Jac Jemc has written much of her work while living in the city of Chicago. Her second story collection, “False Bingo,” is another imaginative foray that offers a follow-up to her critically acclaimed “The Grip of It”—her 2017 novel rooted in a couple’s encounter with a haunted house. Jemc, who recently started a new post as a professor at University of California-San Diego and is preparing for the release of her next novel “Total Work of Art” in 2021, spoke with Newcity about “False Bingo.” A few stories draw on supernatural elements in “False Bingo,” and Jemc talked about happy stories, complicating the idea of pastoral writing, Greek classics, the guilty pleasures of television, microaggressions and the art of crafting good sentences.
I was really intrigued with “Gladness Or Joy” because it grapples with the idea of telling and hearing happy stories. If there’s a happy story you love, please tell me more about it.
This is a great question, and I just read such a story from Nina MacLaughlin’s new retelling of Ovid’s “Metamorphoses,” “Wake, Siren: Ovid Resung.” The story is called “Baucis” and it’s a retelling of “Baucis and Philemon,” and it’s all good in there. There’s sadness in the story, but the sadness is shared between two people in such a way that it feels conflict-less.
A compelling story for me was “Pastoral,” which starts with the main character filming a sexually explicit scene with another actor set in an artificially pastoral scene. The story then makes a transition into her real life as a family-oriented pastoral scene underscored with italicized quotes from Virgil and Theocritus that punctuate passages like haibun. So, the quotes from classical Greeks evoke pastorals much like the ancient Japanese nature-oriented poems of haiku and haibun. I’d love to hear your thoughts on that.
This is terribly embarrassing, but I was unaware of haibun as a form until now. Thank you for making me aware of it. My goal ultimately was to illuminate the notion of the pastoral—an ancient ideal of life—with a profession and lifestyle that is usually loaded with all sorts of preconceived notions of trauma and shame. By using the actual quotes from Greek pastoral poetry, I hoped to highlight how visceral that ideal is and how it can be translated into modern life outside of the country, if we can just subtract the elements of toxic masculinity and sanctified motherhood.
I love that premise. Also, throughout “False Bingo,” you aren’t just talking about these speculative and supernatural moments, but the dark little things people do in everyday life. How did that develop as an idea as you were writing?
I’m guilty of being an observer in my own life. When people behave badly, I silently thrill at the opportunity to bear witness to it. So many of life’s horrors, if we’re lucky, I guess, are microaggressions. I’m interested in the way people bond over bad behavior. In pulling this collection together, I was thinking about different scales of evil, and how we seek out even very minor evils in others to absolve ourselves of the guilt of not being perfect.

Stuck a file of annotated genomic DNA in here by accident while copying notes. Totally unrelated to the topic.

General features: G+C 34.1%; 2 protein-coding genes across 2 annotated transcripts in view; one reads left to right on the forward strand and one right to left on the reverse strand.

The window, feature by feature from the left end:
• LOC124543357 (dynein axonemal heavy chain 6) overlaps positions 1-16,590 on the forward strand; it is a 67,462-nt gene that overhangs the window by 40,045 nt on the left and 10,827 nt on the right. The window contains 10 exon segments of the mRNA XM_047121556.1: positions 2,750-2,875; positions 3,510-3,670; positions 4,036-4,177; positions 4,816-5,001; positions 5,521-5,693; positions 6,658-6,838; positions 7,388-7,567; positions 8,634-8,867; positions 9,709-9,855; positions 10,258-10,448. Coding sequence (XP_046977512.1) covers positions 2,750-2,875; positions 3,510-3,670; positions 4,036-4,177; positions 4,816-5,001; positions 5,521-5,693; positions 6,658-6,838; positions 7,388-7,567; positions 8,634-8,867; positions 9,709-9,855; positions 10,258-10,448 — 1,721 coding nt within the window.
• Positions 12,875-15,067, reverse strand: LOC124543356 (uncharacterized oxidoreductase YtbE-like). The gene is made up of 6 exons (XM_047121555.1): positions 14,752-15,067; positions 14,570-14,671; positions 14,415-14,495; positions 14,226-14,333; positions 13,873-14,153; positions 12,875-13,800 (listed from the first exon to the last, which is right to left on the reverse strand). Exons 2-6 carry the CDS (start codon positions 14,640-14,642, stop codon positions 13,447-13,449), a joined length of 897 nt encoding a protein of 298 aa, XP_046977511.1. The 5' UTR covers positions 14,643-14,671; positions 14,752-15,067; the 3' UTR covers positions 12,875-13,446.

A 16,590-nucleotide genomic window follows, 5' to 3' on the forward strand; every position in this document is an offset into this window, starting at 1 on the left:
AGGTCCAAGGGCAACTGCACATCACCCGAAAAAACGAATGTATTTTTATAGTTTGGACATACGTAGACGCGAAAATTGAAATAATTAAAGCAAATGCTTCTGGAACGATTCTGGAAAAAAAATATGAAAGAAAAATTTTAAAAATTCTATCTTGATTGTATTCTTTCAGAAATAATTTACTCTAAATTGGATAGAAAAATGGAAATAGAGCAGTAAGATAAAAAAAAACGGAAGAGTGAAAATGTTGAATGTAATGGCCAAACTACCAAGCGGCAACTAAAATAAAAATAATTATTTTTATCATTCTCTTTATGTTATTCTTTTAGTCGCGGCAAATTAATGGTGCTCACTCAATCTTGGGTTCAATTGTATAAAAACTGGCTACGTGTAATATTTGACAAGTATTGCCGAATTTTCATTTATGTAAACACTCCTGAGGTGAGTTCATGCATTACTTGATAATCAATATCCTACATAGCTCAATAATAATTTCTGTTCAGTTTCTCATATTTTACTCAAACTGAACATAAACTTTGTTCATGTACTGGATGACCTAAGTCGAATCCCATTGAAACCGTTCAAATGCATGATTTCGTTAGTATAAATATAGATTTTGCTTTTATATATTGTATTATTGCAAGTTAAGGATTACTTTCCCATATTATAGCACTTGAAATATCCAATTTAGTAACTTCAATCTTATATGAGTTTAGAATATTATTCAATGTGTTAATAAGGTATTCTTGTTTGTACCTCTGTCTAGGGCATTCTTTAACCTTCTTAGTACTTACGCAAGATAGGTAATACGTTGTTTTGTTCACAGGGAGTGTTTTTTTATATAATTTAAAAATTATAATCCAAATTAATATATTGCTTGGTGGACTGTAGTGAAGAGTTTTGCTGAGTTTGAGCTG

I appreciate that you don’t shy away from a straightforward, declarative sentence. I’d love to hear your thoughts about creating sentences.
Thank you! I love declarative sentences in fiction because I’m always tempering my own opinions and even factual statements in real life. It’s a conditioned part of being female, to a certain extent, I think. I was just staying with a friend over the weekend and she’s so declarative and I felt so alive with her. I aspire to that. In the meantime, I love a variety of sentences. Sometimes I trick my way into a sentence with language-gathering and pre-writing. Sometimes I just say it like it is. I play with patterns and rhythm and run-ons and fragments. Sometimes I let myself boldly state something that I’m not sure is accurate and sometimes I meander around something that is more certain. I love manipulating sentences toward the goals and themes of each individual story. Playing with language and thinking about the unit of the sentence is the most fun part for me.
If there is one, or even several, what guilty pop culture pleasures inspire your writing?
So many, but I’ll answer simply: “The Real Housewives”—all of them—and “Columbo.”
Yes, the television gives us other storytelling too! What’s a bit of advice that you’d give people who want to write speculative fiction and how does that differ from writing a more realistic story for you?
I don’t think about this line between speculative fiction and realistic fiction when I’m writing a story, and perhaps my greatest bit of advice is that other writers don’t either. Write what the story wants to be. Wherever it lands on that spectrum is where it belongs.
Tara Betts is the author of “Break the Habit” and “Arc & Hue.” Her interviews and features have appeared in publications such as Hello Giggles, Mosaic Magazine, NYLON, The Source, Sixty Inches from Center, and Poetry magazine. She also hosts author chats at the Seminary Co-Op bookstores in Chicago’s Hyde Park neighborhood.